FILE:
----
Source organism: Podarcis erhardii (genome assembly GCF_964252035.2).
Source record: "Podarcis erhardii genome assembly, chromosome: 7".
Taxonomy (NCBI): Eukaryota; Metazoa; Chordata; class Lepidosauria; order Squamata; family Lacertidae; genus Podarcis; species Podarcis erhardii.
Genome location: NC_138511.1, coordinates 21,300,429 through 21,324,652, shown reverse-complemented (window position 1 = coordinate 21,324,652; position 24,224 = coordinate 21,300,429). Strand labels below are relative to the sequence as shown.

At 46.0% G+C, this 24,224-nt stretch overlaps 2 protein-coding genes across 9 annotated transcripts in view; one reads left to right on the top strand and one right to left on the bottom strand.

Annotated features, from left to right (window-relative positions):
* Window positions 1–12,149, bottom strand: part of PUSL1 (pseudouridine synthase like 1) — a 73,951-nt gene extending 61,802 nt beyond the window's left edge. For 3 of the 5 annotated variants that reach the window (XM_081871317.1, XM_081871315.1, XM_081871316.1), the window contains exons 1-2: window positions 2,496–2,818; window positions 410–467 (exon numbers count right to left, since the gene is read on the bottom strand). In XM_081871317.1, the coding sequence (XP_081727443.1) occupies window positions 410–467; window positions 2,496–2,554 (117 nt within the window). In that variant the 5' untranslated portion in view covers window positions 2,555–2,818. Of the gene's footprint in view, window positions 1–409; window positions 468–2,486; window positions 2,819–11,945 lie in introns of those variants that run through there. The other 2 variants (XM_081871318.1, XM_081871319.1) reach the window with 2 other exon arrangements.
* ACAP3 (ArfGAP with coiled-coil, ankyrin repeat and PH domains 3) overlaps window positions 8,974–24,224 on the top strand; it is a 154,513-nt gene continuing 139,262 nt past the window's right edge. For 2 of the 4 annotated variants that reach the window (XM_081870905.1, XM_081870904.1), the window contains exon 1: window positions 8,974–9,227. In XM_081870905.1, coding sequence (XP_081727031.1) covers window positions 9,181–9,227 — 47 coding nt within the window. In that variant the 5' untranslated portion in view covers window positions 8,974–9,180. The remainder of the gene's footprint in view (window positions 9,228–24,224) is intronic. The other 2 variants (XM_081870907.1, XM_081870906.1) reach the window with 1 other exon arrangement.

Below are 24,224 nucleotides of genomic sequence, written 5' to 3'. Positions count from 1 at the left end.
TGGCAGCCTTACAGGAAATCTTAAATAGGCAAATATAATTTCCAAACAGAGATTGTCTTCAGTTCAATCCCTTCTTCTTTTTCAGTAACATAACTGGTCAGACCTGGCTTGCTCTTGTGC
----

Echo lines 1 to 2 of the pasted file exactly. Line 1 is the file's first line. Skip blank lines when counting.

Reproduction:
Source organism: Podarcis erhardii (genome assembly GCF_964252035.2).
Source record: "Podarcis erhardii genome assembly, chromosome: 7".